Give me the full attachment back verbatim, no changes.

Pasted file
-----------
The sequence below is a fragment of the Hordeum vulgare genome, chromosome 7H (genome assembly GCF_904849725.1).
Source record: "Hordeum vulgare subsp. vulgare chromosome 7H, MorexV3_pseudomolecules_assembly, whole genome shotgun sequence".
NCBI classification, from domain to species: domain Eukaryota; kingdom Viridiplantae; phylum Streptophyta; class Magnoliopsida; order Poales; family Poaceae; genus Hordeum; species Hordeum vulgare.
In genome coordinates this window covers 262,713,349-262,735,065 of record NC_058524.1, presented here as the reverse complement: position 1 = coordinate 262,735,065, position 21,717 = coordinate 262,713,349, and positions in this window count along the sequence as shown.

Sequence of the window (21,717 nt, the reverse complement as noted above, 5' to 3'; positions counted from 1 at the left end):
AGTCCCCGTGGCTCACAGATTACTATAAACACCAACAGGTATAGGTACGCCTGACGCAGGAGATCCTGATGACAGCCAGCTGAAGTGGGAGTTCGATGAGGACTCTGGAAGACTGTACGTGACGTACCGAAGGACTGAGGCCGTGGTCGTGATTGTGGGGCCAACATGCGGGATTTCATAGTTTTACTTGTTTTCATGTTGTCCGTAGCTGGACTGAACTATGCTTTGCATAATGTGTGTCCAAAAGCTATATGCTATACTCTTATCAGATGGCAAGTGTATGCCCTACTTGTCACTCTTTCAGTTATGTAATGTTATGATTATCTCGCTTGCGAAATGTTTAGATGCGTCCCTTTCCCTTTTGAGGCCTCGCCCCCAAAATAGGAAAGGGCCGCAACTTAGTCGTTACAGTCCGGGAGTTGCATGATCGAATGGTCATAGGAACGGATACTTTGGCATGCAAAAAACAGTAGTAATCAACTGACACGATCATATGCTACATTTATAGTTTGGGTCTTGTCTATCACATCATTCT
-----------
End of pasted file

The sequence below is a fragment of the Hordeum vulgare genome, chromosome 7H (genome assembly GCF_904849725.1).
Source record: "Hordeum vulgare subsp. vulgare chromosome 7H, MorexV3_pseudomolecules_assembly, whole genome shotgun sequence".
NCBI classification, from domain to species: domain Eukaryota; kingdom Viridiplantae; phylum Streptophyta; class Magnoliopsida; order Poales; family Poaceae; genus Hordeum; species Hordeum vulgare.
In genome coordinates this window covers 262,713,349-262,735,065 of record NC_058524.1, presented here as the reverse complement: position 1 = coordinate 262,735,065, position 21,717 = coordinate 262,713,349, and positions in this window count along the sequence as shown.

Sequence of the window (21,717 nt, the reverse complement as noted above, 5' to 3'; positions counted from 1 at the left end):
AGTCCCCGTGGCTCACAGATTACTATAAACACCAACAGGTATAGGTACGCCTGACGCAGGAGATCCTGATGACAGCCAGCTGAAGTGGGAGTTCGATGAGGACTCTGGAAGACTGTACGTGACGTACCGAAGGACTGAGGCCGTGGTCGTGATTGTGGGGCCAACATGCGGGATTTCATAGTTTTACTTGTTTTCATGTTGTCCGTAGCTGGACTGAACTATGCTTTGCATAATGTGTGTCCAAAAGCTATATGCTATACTCTTATCAGATGGCAAGTGTATGCCCTACTTGTCACTCTTTCAGTTATGTAATGTTATGATTATCTCGCTTGCGAAATGTTTAGATGCGTCCCTTTCCCTTTTGAGGCCTCGCCCCCAAAATAGGAAAGGGCCGCAACTTAGTCGTTACAGTCCGGGAGTTGCATGATCGAATGGTCATAGGAACGGATACTTTGGCATGCAAAAAACAGTAGTAATCAACTGACACGATCATATGCTACATTTATAGTTTGGGTCTTGTCTATCACATCATTCT